The document explains data protection mechanism in Brickstor OS. This document provides a high level of the concepts in order to properly configure data protection snapshot and retention policies. For more specific questions or more in-depth knowledge please reach out to our support.
When are snapshots are taken?
When the data protection service is enabled on a dataset, snapshots are actually only taken when there is a change made after the last snapshot was created. Depending upon the retention schedule this may lead to instances where one expects to see a snapshot, but a snapshot was not created because there was no change in the data, leading to confusion. If for example based on the schedule one expects hourly snapshots, yet some appear to be missing resulting in fewer than 24 snapshots created during last 24 hours, it is important to remember that unless there is change to warrant a new snapshot to be created, snapshots will be skipped, because they would end-up being empty, i.e. there will be gaps. An empty snapshot is still a point of reference however, and it is possible to create snapshots manually, on a filesystem that is not changing, which will result in one or multiple empty snapshots. This can only happen manually however, and not considered to be desirable for the purposes of data protection.
If you are wondering what this really means in terms of recovery, here's a brief summary. When you attempt to recover a file which may have had multiple modifications over last 24 hours, for example, you should be able to identify modifications made during that period with a 1 hour recovery point objective (RPO), because modifications will be captured by one snapshot, assuming hourly snapshots were enabled. However, if for example a snapshot was taken some number of hours prior to you attempting to recover the data, even if hourly snapshots are enabled, if there were no changes since that snapshot was taken, you won't see any subsequent snapshots. The latest version of the file will be in the last snapshot. Daily snapshots and weekly snapshots should capture at least some of the changes that were captured by the hourly snapshots, but some of those changes may be lost between two intra-day snapshots.
Good Retention Strategy
Of course no two organizations are alike in terms of how they use data and how they update it, as well as how they protect it. Snapshots are a way of undoing changes which occurred mistakenly, such as destruction of data, modification with need for recovery to previous state, etc.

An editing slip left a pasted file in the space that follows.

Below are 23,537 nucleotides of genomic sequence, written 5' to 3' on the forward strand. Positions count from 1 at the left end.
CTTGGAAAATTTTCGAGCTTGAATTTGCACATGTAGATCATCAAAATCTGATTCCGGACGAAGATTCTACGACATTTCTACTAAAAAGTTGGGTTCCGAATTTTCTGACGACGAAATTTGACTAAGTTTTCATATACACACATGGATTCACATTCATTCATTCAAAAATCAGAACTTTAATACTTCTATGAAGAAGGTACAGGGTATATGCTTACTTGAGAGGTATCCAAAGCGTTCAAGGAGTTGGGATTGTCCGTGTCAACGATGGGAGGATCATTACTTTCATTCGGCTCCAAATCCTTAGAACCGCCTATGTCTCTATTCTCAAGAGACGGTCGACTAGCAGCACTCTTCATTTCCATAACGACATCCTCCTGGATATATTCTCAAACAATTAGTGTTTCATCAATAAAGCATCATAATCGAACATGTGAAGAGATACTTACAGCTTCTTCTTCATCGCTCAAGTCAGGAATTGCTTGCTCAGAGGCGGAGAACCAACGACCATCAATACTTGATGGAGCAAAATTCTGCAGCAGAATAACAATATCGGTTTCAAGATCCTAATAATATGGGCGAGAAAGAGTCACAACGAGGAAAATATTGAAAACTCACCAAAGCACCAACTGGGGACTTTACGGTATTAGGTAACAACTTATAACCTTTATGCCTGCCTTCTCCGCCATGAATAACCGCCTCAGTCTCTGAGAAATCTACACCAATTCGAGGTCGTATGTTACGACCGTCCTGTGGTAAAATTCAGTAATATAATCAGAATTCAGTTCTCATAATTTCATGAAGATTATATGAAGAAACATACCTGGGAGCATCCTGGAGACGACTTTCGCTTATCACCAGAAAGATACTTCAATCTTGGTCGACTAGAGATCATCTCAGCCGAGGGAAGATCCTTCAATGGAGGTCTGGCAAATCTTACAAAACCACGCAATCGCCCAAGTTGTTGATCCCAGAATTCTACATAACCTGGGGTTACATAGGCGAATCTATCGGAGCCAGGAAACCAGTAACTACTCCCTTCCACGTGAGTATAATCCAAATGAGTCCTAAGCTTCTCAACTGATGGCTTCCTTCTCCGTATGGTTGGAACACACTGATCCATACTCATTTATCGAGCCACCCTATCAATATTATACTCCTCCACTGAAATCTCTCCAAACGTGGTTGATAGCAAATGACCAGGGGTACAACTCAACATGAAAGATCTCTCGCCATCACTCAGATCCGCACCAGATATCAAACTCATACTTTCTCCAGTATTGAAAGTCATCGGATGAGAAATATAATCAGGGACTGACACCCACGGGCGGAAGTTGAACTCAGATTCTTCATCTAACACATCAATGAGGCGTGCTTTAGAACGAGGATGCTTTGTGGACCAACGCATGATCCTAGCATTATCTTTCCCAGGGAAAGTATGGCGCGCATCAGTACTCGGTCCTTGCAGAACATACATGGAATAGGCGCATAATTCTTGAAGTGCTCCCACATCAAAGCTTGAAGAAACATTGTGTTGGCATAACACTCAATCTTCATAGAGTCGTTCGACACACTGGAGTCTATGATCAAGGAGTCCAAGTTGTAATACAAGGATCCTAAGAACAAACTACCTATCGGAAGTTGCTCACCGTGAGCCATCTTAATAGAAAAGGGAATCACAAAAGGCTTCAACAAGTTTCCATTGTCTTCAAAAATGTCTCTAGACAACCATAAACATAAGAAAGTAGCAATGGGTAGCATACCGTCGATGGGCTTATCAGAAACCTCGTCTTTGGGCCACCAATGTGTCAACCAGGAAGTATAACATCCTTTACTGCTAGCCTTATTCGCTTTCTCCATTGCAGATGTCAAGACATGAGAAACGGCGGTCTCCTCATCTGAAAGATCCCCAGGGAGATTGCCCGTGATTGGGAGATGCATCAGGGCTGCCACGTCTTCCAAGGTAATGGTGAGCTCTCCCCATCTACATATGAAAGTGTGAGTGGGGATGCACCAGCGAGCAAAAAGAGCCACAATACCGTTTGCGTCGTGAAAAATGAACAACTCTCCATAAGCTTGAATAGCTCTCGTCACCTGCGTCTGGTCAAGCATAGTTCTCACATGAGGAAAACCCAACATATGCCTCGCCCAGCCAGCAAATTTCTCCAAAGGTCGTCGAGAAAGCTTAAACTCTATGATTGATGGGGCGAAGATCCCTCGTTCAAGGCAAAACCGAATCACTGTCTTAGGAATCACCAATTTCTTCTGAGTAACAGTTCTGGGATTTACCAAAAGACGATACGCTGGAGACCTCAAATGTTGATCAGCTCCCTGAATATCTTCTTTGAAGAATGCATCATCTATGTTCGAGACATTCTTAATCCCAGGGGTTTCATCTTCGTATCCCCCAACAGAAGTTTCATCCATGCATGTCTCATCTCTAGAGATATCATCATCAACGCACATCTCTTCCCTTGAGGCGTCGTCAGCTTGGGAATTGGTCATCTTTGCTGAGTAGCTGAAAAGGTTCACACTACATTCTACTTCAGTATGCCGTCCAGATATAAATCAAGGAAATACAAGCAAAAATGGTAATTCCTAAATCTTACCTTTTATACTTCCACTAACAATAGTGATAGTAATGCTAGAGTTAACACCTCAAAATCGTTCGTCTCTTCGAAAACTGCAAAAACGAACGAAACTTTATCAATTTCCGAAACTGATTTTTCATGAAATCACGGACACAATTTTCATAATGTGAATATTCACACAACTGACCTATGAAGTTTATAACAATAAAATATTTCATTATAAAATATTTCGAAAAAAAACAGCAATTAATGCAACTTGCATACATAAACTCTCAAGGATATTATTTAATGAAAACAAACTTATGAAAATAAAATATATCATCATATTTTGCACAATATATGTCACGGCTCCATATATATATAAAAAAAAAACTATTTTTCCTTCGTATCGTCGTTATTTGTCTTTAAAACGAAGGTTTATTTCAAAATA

- It is a good idea for most organizations to have at least a daily snapshot which is retained for some number of days.
- Of course, if data is considered to be disposable after some amount of time, it does not make sense maintaining snapshots any longer than that period.
- One may be concerned with too many snapshots, which results in rapid depletion of available capacity. This is a concern when the system is low on disk space. Data protection has intelligence built into it to protect a system from running out of space. This is an area where as administrators we don't need to be concerned very much.
- If data is turned over heavily, which could happen in cases where data are files representing VM disks, swaps, temporary holds and the like, one may not be able to maintain the number of snapshots they would like to, due to rapid consumption of storage by the frequent changes. Consider length of time snapshots are stored in this instance. The oldest snapshots will certainly lock in most of the change, therefor resulting in the largest consumer of capacity. The user interface gives a visual display of how much data is being consumed by snapshots.
- Increasing periods between snapshots taken reduces one's change capture granularity, and may reduce capacity depletion. It will reduce capacity depletion if lots of data was modified, removed or deleted. If the working data set just has additions of data this will have no affect.
- Use some combination of daily, weekly and monthly snapshots when value of data does not rapidly degrade with time. For example, in the case of Virtual Machines it may not make sense to retain snapshots for long, simply because there is so much context that may be lost of one restores data from weeks ago that the data is made useless in the process.
- Related data should be on same retention schedule. Make sure that if there is data across data sets that is in some ways related, and restore of some subset from one data set may also require a restore of some subset from another data set, do not vary schedules between these two data sets as that may make it impossible to recover data from both data sets from exact same time period. Temporal differences may make this data useless.
The policy for snapshot frequency and retention is updated periodically throughout the day and is not instantaneously applied to all data sets. Once the policy is updated your new snapshot and retention policies will take affect.
The expiration policy is run once per day. This policy removes all snapshots that are expired when the service runs except for any snapshots with a hold tag. If you see a snapshot on the system that is expired but not removed you should expect for it to be removed the next time the policy runs. So you shouldn't see any snapshots without a hold tag that are not removed 24 hours after their expiration date and time.
There is not a single policy that addresses all problems. Mixing schedules allows for a flexible approach to reduction of granularity with time. This is what we recommend under normal circumstances.